Entrepreneurs seeking funding: The secret to getting the money you need for your business

Steve Strauss
·4 min read

Need money?

Money for your small businesses is out there. Lots of it.

There is even free money available to small businesses right now.

My friend and colleague here at USA TODAY, Rhonda Abrams, wrote a valuable column recently about the latest round of Paycheck Protection Program funding, the different types of loans that are available, and where to find them, and that is a good start.

So yes, money is available, that’s not the question. Rather, the question is, how do you get your share?

And the answer is: You need to know what banks are looking for and give that to them.

For example, the first thing to understand is that banks want to lend to you. That is their business; it is how they make money.

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Wait. Stop. Let’s check that last statement for a moment. One way banks make money from lending is when loans are repaid in full and on time. That is how lenders make money. Therefore, what banks really want are two things:

  • To lend you money, yes, but also ...

  • To reduce risk and exposure.

Given that, it follows that your job is to show them that. You need to present your small business in such a way that the lender sees that that investing in your business (because, after all, that is what a business loan is), is smart business, that your business is a low-risk / high-reward investment.

(Also, let’s note up front that PPP loans are a bit different from traditional bank loans. They are supposed to be easier to get, with requirements somewhat relaxed, and repayment terms different than more conventional loans. But, that said, the underlying analysis I am discussing here still applies because a bank is, after all, still a bank.)

What do you need to show a lender in order to get the money you need? A few things:

1. A business plan

Many small businesses do not have a business plan and that is understandable; business plans take work.

But if you want a lender to lend you some money, you will need to show them that you know what you are doing, where you are going, how you will get there, and how you will use that money. This is the "smart investment" part of the lending inquiry.

In your business plan, you discuss your business, your marketing strategy, analyze your finances, note the competition, look at your challenges and opportunities – everything someone would need to know in order to properly analyze the strengths and weaknesses of your business and its financial situation.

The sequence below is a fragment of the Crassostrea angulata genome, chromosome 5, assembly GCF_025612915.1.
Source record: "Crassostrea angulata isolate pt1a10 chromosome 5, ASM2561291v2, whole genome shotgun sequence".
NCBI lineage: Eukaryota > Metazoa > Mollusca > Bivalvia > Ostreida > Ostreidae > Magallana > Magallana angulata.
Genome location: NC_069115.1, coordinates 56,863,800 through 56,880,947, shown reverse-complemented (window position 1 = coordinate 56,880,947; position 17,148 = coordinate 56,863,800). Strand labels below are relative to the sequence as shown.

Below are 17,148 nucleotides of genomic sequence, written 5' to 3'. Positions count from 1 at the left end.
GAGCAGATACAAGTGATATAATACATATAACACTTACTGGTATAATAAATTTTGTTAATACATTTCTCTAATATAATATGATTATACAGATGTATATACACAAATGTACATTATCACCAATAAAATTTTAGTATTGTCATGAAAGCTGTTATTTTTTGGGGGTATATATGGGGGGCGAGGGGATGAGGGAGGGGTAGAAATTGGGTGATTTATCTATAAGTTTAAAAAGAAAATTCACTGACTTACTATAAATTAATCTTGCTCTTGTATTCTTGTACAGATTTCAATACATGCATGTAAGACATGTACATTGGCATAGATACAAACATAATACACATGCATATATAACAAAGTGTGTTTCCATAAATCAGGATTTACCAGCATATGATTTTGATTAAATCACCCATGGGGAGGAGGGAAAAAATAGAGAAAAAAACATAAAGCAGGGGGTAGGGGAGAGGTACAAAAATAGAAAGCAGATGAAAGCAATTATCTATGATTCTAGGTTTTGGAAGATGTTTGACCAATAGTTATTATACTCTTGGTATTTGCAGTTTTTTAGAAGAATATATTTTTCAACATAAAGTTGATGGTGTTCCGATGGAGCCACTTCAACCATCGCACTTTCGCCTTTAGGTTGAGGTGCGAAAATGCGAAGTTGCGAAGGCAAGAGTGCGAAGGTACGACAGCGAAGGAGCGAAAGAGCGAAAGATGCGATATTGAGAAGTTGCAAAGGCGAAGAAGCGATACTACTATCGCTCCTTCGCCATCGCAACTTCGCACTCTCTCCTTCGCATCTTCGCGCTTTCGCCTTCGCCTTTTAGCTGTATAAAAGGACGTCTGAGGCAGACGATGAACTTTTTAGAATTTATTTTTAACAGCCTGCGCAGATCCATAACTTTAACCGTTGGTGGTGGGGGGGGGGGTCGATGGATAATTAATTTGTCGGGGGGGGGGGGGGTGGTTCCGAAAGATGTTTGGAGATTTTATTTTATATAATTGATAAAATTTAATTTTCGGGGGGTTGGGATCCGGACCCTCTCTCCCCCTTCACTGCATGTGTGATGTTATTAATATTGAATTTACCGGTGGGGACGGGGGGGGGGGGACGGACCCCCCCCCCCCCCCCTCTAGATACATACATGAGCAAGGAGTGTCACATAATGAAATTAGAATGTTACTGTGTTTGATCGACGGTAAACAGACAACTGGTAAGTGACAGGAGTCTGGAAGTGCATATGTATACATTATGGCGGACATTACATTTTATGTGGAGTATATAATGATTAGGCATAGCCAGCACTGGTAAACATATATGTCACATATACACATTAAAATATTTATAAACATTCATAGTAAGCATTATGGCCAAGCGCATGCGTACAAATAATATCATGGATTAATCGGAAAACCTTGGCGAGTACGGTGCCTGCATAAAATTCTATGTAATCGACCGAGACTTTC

Your business plan is your chance to show off and let the reader know that yours is a smart investment. The best resource that I have found for easily making that business plan is Liveplan.com.

2. The business Cs

You will also need to show the bank that you and your business are capable of managing the money and repaying the loan (this is where the "lowering the risk" part comes into play). In order to analyze that, banks often look at what at called the applicant’s "Cs":

  • Character: How is your personal credit? Do you have a history of paying loans back? What is your debt-to-income ratio? Has your business ever been sued?

  • Capital: How much money are you asking for, and why?

  • Capacity: Does you business have the capacity and ability to service the loan?

  • Collateral: If required, do you have collateral to secure the loan?

  • Conditions: Are there any business, industry, or economic conditions that must be accounted for – things like possible inflation, potential regulations, etc.?

  • Compliance: Does the business have a record of complying with taxes, laws, safety regulations, etc.?

That’s the secret. If you want a bank to lend you money, think like a banker and you should be home (almost, but not quite) free.

Steve Strauss is an attorney, speaker and the author of 17 books, including "The Small Business Bible." You can learn more about Steve at MrAllBiz.com, get more tips at his site TheSelfEmployed and connect with him on Twitter @SteveStrauss and on Facebook at TheSelfEmployed.

The views and opinions expressed in this column are the author's and do not necessarily reflect those of USA TODAY.

This article originally appeared on USA TODAY: How small businesses seeking funding can prove why they deserve it